Free The Visit Course Work Example

Published: 2021-06-21 23:46:12
essay essay

Category: Literature, Love, Family, Parents, Women

Type of paper: Essay

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He didn’t look like anything that she was expecting. She expected him to a stocky little man, a bottle of beer in his hands and a paunch in his middle. He was none of those. Instead, He was tall, broad-shouldered and carried a backpack. It seemed to outweigh him by several pounds, but he carried it with ease. He had on an Ascot cap, and his arms rested on the straps of the backpack. He looked young, fit as a fiddle and not a day above forty. But she knew better. She knew that he was fifty five years, seven months and thirteen days old. From her position, she couldn’t see his eyes, but she knew they were a deep, crystal blue, just like hers. She knew that he liked chess, sausages and hated Nickelback. She knew that he was here to meet his daughters. She also knew that she wasn’t one of them. She sipped the soda from her glass slowly and readjusted her cap over her forehead. Not that anyone would recognize her; she rarely ate here. She doubted if people even knew that she existed. But she did not want to be remembered. She was here as an observer, not as a participant. She watched as he arrived at a table, heaving his backpack off and setting it on a nearby chair. He then placed his hands on his middle and puffed out a long breath. He wiped a layer of sweat off his forehead, which was plastered with bronze hair. How she had looked at his photo over the years and wished for that bronze hair. But she was blonde, like her mother.

When she had first learnt that he was visiting their town again, ten years back, she had been overjoyed. She had thought he was finally coming to meet her, to get her out of this godforsaken place. It was the typical hope of an innocent ten year old. But then she discovered she was not the only one. There were two more. But they were fine, her mother had patiently explained to her. Newborn twins, she said. They were the good people, not like her or her mother. He did not even know about her. It had shattered her world, but it did not stop her from hoping that one day, she would see him. Not meet him; her mother had begged her not to. Her mother had her reasons. But she would see him. And she did, today.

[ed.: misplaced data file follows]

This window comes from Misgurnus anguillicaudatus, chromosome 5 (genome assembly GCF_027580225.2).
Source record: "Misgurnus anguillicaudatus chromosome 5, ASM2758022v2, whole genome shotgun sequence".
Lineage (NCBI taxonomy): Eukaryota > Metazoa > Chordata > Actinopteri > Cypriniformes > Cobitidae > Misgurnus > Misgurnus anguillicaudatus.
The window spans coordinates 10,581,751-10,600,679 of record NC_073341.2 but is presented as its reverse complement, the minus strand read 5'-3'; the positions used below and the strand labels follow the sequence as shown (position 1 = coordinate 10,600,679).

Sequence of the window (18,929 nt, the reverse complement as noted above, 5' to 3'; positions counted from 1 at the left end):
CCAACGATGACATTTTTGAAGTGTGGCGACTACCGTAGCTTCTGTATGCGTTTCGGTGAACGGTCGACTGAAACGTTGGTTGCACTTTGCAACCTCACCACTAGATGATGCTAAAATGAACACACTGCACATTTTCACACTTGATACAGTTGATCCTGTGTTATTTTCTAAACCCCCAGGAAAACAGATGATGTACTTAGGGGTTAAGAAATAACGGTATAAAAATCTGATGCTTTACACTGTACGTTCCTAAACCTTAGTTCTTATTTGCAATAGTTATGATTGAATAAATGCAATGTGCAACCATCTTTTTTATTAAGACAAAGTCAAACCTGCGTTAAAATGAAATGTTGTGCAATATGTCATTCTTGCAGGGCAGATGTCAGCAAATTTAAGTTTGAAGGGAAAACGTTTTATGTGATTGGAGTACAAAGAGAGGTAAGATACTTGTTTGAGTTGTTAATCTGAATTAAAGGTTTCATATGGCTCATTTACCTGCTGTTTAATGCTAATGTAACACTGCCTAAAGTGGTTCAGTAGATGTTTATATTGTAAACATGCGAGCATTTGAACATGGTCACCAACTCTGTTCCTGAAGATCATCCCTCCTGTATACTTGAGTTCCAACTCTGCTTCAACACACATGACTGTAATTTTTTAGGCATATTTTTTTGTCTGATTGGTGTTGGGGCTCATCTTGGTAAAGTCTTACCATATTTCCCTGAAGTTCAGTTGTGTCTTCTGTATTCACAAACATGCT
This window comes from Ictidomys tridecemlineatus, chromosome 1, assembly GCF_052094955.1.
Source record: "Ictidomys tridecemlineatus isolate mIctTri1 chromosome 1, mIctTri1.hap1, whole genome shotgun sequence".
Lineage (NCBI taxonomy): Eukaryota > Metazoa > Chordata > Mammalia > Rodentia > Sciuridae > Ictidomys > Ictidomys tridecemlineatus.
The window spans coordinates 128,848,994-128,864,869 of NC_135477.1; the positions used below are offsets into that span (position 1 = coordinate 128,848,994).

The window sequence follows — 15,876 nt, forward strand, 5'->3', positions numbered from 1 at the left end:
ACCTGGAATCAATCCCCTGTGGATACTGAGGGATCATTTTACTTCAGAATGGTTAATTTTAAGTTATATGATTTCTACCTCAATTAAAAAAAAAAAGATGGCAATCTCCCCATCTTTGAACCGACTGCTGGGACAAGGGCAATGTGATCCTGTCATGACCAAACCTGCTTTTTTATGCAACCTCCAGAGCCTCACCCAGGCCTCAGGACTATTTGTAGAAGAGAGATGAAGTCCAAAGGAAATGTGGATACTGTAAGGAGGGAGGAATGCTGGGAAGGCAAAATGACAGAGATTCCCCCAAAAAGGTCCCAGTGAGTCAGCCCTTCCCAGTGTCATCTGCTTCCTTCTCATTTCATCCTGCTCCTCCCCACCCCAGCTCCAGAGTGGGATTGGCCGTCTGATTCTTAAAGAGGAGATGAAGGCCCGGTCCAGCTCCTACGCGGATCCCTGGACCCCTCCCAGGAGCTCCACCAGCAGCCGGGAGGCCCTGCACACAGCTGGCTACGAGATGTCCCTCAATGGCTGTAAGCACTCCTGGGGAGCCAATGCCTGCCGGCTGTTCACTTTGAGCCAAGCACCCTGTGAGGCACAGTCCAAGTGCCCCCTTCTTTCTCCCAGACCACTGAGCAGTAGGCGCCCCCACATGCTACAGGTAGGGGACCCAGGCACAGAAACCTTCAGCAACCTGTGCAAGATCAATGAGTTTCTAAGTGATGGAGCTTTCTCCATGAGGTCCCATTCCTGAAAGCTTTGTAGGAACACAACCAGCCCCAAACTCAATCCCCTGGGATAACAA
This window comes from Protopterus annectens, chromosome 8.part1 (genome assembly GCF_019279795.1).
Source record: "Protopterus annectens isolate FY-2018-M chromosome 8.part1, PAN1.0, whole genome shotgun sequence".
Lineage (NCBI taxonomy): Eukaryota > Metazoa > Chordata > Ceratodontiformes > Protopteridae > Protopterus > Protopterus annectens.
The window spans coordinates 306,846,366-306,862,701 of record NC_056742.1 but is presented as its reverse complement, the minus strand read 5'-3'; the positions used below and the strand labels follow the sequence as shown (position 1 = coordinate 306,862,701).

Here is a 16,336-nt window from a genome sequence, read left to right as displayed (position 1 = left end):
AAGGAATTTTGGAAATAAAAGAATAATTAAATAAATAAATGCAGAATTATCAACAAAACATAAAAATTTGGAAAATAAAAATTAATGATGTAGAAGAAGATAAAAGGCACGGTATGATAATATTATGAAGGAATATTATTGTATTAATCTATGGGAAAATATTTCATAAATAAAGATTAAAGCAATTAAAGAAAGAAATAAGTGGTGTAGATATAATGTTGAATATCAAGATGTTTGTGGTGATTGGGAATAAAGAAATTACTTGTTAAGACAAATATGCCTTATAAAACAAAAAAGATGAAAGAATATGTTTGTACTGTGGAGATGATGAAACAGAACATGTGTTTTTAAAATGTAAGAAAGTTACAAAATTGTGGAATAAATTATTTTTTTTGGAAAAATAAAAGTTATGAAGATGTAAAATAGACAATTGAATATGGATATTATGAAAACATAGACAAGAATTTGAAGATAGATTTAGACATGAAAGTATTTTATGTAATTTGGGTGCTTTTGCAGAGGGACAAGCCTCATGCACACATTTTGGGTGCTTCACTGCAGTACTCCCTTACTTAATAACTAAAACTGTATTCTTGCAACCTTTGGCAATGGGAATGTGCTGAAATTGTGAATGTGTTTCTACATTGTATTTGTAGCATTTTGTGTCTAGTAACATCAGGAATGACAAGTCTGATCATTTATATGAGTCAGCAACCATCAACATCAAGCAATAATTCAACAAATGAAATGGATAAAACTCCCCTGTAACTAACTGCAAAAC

The diner bustled with people, but to her, he seemed to be the only one. She watched as he looked toward the tiny entrance of the diner and beamed. Two girls, not more than ten, ran inside and jumped into his arms with identical whoops of joy. He held on to them, and bent down to kiss their foreheads. They started chatting with animated expressions on their faces and he patiently nodded his head, smiling, while seating them on the chairs around his table. He told something to a waiter nearby, and minutes later, there were two large chocolate ice-cream scoops on his table. Two tables away, her stomach twisted. Chocolate ice-cream was her favorite. She remembered how she had wished for one as a child, and though her mother had worked here as a waitress, she was not allowed on the house orders and neither there was ever enough money to buy one.